The pre-frontal cortex (BA10,11) and, more specifically, the inferior frontal gyrus (BA 45, 47) activation after HBO2 were prominent in all patients with significant executive function improvements. The right frontal gyrus is known to mediate a go/no go task (Aron, Robbins, & Poldrack, 2004), which was among the executive function tests used in the present study. The prefrontal gyrus is presumed to act as a filtering system that enhances goal directed activities and inhibits irrelevant activations. This filtering mechanism enables executive control (Miller&Cohen, 2001).  

The anterior cingulate gyrus (BA23, 24) activation after HBO2 was seen in the subjects with attention improvement. The anterior cingulate gyrus is presumed to be involved in error detection, especially in a Stroop task (Bush, Luu, & Posner, 2000), which was used in the attention tests. Lesions in this area can cause inattention to akinetic mutism (Bush et al., 2000).  

The posterior parietal lobes are involved in visual spatial processing. Lesions in the right parietal lobe are known to cause visual spatial construction deficits (Mishkin & Ungerleider, 1982). Activations of these areas were seen in the patients with visual-spatial index improvement.

The changes revealed by inspection of the pre and post SPECT images indicate that HBO2 can induce reactivation of neuronal activity in stunned areas in agreement with earlier studies (Barrett, 1998; Churchill et al., 2013; Jacobs et al., 1969).

  • This implies that increasing the plasma dissolved oxygen with hyperbaric oxygenation is a potent mean of delivering sufficient oxygen to the brain for repair processes and induction of neuroplasticity.

  • 'Any significant improvement after 5 months may be attributed to the intervention used'

 

This study has several limitations. The major one relates to the retrospective methodology and the relatively small number of patients. Still, the findings presented here are in agreement with and reinforce similar findings from previous prospective controlled trials in which the neuroplasticity effects of HBO2 ere demonstrated in chronic stages of other brain related injuries (Boussi-Gross et al., 2013). 'Hyperbaric Oxygenation can induce neuroplasticity at chronic stages in areas with metabolic dysfunction'.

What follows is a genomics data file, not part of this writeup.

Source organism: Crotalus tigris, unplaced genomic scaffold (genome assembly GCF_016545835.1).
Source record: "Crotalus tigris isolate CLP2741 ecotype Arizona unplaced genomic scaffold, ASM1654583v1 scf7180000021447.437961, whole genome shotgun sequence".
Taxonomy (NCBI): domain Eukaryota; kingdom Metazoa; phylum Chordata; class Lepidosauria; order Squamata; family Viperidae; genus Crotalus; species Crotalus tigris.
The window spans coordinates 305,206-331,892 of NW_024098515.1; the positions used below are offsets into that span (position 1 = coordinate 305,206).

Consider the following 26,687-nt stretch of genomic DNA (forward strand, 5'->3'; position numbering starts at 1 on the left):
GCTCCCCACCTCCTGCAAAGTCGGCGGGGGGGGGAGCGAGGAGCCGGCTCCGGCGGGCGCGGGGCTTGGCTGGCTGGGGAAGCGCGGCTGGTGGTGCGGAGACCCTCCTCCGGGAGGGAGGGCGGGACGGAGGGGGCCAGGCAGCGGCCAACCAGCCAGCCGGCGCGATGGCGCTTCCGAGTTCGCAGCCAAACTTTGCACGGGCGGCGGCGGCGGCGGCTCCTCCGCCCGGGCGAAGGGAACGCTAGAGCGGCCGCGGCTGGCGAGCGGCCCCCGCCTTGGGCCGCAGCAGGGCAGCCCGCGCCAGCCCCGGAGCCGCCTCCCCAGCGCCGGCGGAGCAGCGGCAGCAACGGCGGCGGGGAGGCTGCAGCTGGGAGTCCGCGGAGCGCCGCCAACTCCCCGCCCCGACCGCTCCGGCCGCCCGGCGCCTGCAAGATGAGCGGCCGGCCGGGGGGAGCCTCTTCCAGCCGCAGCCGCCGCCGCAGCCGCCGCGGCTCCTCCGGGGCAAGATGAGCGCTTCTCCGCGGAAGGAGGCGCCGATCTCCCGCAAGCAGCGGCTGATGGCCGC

Moreover, the natural history of anoxic brain injury implies that maximal recovery is expected during the first 3 months, and no further significant improvement is expected after 3 months (Lim et al., 2014). Accordingly, any significant improvement after 5 months may be attributed to the intervention used.

Although significant clinical improvement at a relatively late chronic stage and high correlation with the improved metabolic activity support the validity of the findings, larger randomized prospective controlled trials are needed.

Another important limitation relates to the HBO2 protocol. Although significant neurotherapeutic effects were achieved with 60 sessions of 1.5 ATA for 60 minutes, the exact protocol needed to induce maximal neuroplasticity with minimal side effects remains unknown. There is cumulative data that even smaller increase in pressure might be as effective (Efrati & Ben-Jacob, 2014).

As stated above, further randomized controlled trials with large patient cohorts are needed to better understand who the best candidates are and what the optimal HBO2 protocol is for patients suffering from ABI.

 

Conclusions

'Due to the growing numbers of cardiac arrest survivors, the application of HBO2 in this population should be considered'

Hyperbaric oxygen therapy may improve cognitive functions even during the late chronic phase after ABI resulting from cardiac arrest. Due to the growing numbers of cardiac arrest survivors, the application of HBO2 in this population should be considered. Further prospective randomized clinical studies should be carried out in order to evaluate the patients who can benefit the most from the treatment and the optimal HBO2 protocol (dose and duration) for this population.

Hyperbaric Oxygen Improves Post Concussion Syndrome Years After Traumatic Brain Injury (TBI)

Hyperbaric Oxygen Therapy Can Improve Post Concussion Syndrome Years after Mild Traumatic Brain Injury - Randomized Prospective Trial. PLoS ONE 8(11): e79995. doi:10.1371/journal.pone.0079995. Published November 15, 2013.

Traumatic brain injury (TBI) is the leading cause of death and disability in the US. Approximately 70-90% of the TBI cases are classified as mild, and up to 25% of them will not recover and suffer chronic neurocognitive impairments. The main pathology in these cases involves diffuse brain injuries, which are hard to detect by anatomical imaging yet noticeable in metabolic imaging.

The current study tested the effectiveness of Hyperbaric Oxygen Therapy (HBOT) in improving brain function and quality of life in mTBI patients suffering chronic neurocognitive impairments.